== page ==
Caring for loved ones with mental illness puts caregivers at risk themselves – now two new digital mental health programs have been developed to support them
Caring for loved ones with mental illness puts caregivers at risk themselves – now two new digital mental health programs have been developed to support them.
The role of caregiving can come at a high personal cost. Research shows that it can lead to depression, anxiety and a decrease in wellbeing with carers reporting significant negative outcomes including time out of the workforce and poorer physical and mental health.
In our first episode of 2023 we take a look at the ‘hidden workforce’ of the Australian mental healthcare system – the family, friends and caregivers of people living with mental illness. Reports estimate that these informal carers supporting Australians with mental illness provide care that would cost governments significant amounts to replace.
Research also suggests that many people providing care and support for someone with a mental illness don’t recognise themselves as “carers” – or that their role could be impacting on their own mental health.
Today we look at the role of digital mental health in supporting the wellbeing of informal caregivers, preventing their own mental ill health to reduce the risk of their vital caring role from being compromised.
Our guest today is Dr Sally Fitzpatrick. Dr Fitzpatrick is a Program Manager at EveryMind, a leading Centre delivering successful mental health and suicide prevention programs for over 30 years.
Now, Dr Fitzpatrick and her team have developed two new digital programs: one designed specifically for family and friends supporting someone who has attempted suicide and the other for family and friends supporting the mental health of paramedics – as one of the country’s most trusted first responders, paramedics experience higher levels of psychological distress, trauma, PTSD and suicidal behaviour.
In this episode, Dr Fitzpatrick talks to Dr Tania McMahon about the high risk of poor mental health and well-being among informal caregivers, how health professionals can identify those in need of support, and how to connect them to services. She says the increasing availability and efficacy of digital mental health programs in treating mental ill health provides an opportunity to think differently about services provided to families, friends and carers.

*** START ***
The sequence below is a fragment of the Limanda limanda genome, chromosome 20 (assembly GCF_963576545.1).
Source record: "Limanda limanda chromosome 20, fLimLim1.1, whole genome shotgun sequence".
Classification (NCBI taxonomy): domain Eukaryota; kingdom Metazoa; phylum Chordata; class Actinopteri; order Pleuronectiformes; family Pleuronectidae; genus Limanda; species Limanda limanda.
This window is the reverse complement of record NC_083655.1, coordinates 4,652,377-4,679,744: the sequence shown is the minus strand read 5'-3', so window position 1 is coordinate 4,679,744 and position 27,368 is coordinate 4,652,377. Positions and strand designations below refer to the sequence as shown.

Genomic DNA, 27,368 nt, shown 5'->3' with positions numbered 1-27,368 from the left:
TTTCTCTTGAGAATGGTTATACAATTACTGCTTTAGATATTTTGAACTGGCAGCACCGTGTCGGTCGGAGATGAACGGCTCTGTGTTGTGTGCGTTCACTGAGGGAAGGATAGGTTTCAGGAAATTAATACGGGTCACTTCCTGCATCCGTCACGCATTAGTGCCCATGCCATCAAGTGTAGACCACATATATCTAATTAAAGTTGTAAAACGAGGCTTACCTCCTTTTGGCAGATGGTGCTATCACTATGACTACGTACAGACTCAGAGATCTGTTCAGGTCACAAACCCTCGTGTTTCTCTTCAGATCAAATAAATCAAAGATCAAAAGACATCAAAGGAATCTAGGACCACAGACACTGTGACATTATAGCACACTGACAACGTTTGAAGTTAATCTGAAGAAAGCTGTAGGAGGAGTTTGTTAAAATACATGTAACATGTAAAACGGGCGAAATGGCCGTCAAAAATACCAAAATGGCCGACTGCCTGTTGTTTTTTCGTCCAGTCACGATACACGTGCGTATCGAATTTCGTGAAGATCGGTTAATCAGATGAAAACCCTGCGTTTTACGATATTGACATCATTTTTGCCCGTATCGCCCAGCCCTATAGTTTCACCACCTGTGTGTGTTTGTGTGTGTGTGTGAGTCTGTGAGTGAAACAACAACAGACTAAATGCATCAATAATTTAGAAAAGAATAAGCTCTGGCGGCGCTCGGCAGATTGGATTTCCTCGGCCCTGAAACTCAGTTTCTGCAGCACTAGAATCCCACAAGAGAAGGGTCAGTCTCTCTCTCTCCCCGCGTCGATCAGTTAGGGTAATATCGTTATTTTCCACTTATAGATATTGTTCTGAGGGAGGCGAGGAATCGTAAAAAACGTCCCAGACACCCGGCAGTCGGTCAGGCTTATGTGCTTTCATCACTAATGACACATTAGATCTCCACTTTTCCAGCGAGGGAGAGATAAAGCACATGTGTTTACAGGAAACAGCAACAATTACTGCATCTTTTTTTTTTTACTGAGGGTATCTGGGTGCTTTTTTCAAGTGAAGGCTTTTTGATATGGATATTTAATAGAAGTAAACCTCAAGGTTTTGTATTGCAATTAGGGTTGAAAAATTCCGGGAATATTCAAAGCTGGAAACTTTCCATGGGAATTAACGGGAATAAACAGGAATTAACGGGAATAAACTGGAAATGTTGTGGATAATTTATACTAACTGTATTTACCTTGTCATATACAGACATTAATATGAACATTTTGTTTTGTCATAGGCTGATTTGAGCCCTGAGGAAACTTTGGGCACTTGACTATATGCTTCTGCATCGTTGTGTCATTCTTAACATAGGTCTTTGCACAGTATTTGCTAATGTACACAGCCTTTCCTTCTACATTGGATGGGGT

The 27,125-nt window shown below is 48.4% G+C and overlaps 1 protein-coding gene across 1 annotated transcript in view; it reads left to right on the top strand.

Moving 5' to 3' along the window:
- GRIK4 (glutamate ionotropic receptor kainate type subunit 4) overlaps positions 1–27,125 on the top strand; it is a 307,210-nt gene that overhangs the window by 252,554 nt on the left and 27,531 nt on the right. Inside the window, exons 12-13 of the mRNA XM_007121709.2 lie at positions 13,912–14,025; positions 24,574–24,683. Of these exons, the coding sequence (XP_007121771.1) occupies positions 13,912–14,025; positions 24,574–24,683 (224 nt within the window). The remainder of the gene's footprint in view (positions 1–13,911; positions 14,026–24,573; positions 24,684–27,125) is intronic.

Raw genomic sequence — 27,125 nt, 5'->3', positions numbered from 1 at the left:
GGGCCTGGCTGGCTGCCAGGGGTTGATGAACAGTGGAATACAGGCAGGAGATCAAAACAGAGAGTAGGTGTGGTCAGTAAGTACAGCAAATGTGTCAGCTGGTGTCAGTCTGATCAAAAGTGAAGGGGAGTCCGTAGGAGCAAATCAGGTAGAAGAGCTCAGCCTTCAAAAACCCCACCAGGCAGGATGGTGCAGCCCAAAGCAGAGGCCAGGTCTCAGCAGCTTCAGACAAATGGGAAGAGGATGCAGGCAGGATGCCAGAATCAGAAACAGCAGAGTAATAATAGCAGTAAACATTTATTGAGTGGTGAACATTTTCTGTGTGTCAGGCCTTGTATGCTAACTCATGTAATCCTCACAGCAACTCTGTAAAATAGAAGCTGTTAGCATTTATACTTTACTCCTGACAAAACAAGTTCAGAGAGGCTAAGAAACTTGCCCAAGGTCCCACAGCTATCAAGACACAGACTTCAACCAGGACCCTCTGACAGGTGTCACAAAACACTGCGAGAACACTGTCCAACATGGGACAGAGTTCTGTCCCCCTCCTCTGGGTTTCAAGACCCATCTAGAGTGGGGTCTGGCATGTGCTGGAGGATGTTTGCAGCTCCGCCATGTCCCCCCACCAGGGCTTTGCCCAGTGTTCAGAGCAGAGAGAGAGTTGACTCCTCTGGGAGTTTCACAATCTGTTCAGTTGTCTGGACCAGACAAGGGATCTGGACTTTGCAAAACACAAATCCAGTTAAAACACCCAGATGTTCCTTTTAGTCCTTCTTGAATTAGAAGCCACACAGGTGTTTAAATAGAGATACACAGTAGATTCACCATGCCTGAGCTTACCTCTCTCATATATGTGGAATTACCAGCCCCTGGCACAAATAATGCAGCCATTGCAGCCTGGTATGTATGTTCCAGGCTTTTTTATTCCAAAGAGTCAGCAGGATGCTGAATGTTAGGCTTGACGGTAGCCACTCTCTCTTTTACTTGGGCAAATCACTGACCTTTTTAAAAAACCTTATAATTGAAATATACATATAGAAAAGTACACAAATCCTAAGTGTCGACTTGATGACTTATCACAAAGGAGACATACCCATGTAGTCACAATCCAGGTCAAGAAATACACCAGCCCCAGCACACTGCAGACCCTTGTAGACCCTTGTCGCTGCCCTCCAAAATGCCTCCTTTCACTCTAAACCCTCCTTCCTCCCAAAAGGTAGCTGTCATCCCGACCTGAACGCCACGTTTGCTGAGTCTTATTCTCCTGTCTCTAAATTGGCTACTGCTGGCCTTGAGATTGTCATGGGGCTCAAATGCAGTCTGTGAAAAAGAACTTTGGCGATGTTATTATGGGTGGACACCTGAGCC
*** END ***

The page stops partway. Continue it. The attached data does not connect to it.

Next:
Who is Dr Sally Fitzpatrick
Dr Sally Fitzpatrick is a Program Manager at Everymind. She is also a Clinical Psychologist and researcher who is passionate about the prevention of mental ill-health and suicide, as well as the promotion of wellbeing for all Australians.
Dr Fitzpatrick’s program and research work is focussed on understanding the factors that contribute to mental health and wellbeing, and the translation of this knowledge into evidence-based programs for dissemination in local communities. She is committed to working collaboratively with colleagues and stakeholders to achieve a high level of program delivery.
Dr Fitzpatrick is a registered psychologist (with Clinical Psychology endorsement) and hold conjoint positions with The University of Newcastle and Macquarie University. She has a track record of securing competitive grants, including with Australian Rotary Health, Suicide Prevention Australia, and Movember. She has published widely in peer-reviewed journals, presented her research at national and international conferences, and is an affiliate investigator on several large research projects.
Dr Fitzpatrisk currently supervises three phD students at Everymind and was awarded the 2020 Newcastle Permanent Research Mentor of the Year – providing by the Hunter Children’s Research Foundation Community Acknowledgement of Research Excellence (CARE). Dr Fitzpatrick has combined her research with clinical work since 2008 and is a Fellow of the Australian Psychological Society.
Visit the Everymind website at https://everymind.org.au/
Learn more about the Minds Together programs at: https://mindstogether.org.au/
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